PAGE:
On Saturday, March 24, hundreds of people gathered in Wilmington, Delaware, to attend their local March for Our Lives. However, this was not any typical March for Our Lives gathering. Students and adults came together in the city of Wilmington, notoriously known as Murdertown USA, and the 5th most dangerous city in the world. Clutching signs and chanting mantras, supporters marched up and down the streets of Wilmington with one motive in mind: We demand change.
The march began at Howard High School and concluded in Rodney Square, where protesters attended a pre-planned rally. College Media Network spoke with two Wilmington student coordinators of their local March for Our Lives, Aidan O’Neill of Salesianum School and Ellen Schlecht of Ursuline Academy.
O’Neill explained how about 15 students from high schools all across the state came together to thoroughly plan out jobs, logistical details and the speaker schedules only a few weeks before the event occurred. As an emcee, O’Neill enjoyed guiding the speakers and interacting crowd throughout the day. He acknowledged how it was inspiring to have such a unique array of speakers, ranging from age eleven to sixty.
“The beauty of this movement is how organic and raw it is, and we saw that on full display with the teens who spoke on Saturday,” O’Neill said.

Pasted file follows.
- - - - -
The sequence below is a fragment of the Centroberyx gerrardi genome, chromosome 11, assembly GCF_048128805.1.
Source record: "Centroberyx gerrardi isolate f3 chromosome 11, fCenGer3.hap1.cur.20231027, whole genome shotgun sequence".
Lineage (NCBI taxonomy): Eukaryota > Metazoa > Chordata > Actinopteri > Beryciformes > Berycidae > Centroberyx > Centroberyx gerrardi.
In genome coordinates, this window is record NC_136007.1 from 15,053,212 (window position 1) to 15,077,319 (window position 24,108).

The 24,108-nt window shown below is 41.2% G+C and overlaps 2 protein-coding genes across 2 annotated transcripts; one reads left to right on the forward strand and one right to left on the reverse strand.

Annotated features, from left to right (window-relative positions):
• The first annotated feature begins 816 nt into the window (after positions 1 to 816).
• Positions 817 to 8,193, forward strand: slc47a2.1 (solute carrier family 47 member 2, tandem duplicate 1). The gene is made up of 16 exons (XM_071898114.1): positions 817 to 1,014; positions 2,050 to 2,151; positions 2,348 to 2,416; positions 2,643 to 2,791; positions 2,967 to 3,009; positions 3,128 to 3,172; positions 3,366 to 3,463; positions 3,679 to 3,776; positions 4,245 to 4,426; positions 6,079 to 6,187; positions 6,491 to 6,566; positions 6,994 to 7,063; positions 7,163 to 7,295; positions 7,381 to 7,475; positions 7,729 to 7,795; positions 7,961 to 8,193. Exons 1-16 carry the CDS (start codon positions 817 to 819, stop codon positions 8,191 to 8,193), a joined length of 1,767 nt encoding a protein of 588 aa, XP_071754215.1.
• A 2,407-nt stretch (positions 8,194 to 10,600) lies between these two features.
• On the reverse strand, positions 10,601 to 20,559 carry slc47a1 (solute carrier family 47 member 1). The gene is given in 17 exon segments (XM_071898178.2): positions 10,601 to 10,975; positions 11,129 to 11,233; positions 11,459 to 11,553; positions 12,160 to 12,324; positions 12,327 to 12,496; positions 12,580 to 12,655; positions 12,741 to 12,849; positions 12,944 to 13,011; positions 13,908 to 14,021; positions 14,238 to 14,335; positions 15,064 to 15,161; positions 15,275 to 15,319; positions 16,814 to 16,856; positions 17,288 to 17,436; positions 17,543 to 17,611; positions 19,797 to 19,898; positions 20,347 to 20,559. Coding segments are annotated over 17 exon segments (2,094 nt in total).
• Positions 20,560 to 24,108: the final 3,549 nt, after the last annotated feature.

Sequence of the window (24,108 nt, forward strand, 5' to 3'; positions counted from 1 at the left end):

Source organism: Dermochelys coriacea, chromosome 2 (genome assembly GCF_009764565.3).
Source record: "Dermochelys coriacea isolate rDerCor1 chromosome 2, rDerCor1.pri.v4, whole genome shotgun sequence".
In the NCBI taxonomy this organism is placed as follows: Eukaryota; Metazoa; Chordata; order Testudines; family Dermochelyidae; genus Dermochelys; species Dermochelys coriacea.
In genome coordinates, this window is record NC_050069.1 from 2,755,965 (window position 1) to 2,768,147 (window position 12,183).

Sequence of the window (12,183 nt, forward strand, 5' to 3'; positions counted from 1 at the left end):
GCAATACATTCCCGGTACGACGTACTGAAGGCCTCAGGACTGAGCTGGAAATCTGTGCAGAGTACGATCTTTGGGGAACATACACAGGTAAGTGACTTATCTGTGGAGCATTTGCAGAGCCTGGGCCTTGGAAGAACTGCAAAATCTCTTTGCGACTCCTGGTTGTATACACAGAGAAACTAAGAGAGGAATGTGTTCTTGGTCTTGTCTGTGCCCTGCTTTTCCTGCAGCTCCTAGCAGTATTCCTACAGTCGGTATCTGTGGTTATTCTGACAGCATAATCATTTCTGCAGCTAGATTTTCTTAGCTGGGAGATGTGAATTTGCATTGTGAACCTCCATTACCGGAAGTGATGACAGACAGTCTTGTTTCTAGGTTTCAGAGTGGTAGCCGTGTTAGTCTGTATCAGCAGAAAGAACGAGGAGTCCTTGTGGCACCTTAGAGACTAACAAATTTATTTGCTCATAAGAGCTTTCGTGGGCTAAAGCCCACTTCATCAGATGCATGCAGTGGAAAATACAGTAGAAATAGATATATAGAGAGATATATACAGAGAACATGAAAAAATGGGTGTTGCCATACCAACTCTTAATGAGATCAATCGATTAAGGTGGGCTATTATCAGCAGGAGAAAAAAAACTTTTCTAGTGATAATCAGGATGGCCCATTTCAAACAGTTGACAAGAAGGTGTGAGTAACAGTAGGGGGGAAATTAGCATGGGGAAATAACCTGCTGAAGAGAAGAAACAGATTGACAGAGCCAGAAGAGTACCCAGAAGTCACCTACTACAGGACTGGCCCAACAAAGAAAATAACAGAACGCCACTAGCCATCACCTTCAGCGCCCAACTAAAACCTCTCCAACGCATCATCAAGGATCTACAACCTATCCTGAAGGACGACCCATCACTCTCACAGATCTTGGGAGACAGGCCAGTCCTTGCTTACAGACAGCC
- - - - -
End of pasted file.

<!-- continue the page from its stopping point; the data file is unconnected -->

Most of the event’s speakers addressed their specific concerns and solutions, many of which are being reviewed by the Delaware General Assembly. “It was so powerful to see Nekayla Stokes, only eleven, represent the Stop the Violence Prayer Chain Foundation with such eloquence and a pertinent call for change,” O’Neill told CMN.
Several state politicians were in attendance, including Governor Carney and Senator Coons. Former Vice President, Joe Biden briefly addressed the rallying crowd after making a surprise visit.
“I think [Biden] was a reassurance to many of the teens in the crowd that we were where we’re supposed to be, making the changes we want to see,” Schlecht told CMN. “Usually I don’t enjoy being in crowds, but something about being with hundreds of people that want the same thing I do is exciting.”
When asked about takeaways from this event, the two student activists are proud and remain determined and hopeful. “While our reason for having to march was solemn, I am filled with hope by the collective voice of my generation rising up against gun violence, hopefully once and for all,” O’Neill said. “And for anyone who was not able to attend, I would want them to know that this group is strong, and our fight is not over.”
“For me, Saturday was the beginning of what I see as a long journey. My activism is just starting,” Schlecht said. “My experience was just one of many, but it was one that I know will affect my future forever.” The speakers and crowd pushed Schlecht to visualize all of the changes she wishes to see in her community.
Joined by the other student volunteers and coordinators, O’Neill and Schlecht encourage others to contact legislators and make their voices heard.
“As the youth of this movement has shown, our collective voice has power,” O’Neill said. “But we must use it.”
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